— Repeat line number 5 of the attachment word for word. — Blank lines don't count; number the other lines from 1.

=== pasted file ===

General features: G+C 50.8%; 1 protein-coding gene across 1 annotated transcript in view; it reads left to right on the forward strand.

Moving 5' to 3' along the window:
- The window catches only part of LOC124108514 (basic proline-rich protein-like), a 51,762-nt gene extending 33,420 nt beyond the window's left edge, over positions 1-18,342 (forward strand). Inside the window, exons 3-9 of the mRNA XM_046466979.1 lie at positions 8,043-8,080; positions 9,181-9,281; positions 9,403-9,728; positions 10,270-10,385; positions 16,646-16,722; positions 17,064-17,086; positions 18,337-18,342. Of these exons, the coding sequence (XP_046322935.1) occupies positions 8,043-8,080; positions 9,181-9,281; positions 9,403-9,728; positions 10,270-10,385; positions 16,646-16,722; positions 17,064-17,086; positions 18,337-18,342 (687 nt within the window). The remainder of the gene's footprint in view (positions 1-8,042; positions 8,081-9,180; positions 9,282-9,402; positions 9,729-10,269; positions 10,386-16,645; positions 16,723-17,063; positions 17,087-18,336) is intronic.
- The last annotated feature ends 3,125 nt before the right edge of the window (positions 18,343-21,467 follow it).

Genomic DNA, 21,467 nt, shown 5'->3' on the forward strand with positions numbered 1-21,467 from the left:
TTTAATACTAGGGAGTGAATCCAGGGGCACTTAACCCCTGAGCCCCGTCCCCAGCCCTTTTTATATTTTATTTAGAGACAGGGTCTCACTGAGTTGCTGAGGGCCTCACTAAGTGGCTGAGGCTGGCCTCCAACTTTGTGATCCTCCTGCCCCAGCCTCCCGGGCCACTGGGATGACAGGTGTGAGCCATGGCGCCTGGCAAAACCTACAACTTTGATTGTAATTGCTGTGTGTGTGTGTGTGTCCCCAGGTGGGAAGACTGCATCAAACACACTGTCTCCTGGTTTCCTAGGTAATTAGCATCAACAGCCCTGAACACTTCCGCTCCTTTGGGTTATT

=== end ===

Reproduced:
Genomic DNA, 21,467 nt, shown 5'->3' on the forward strand with positions numbered 1-21,467 from the left: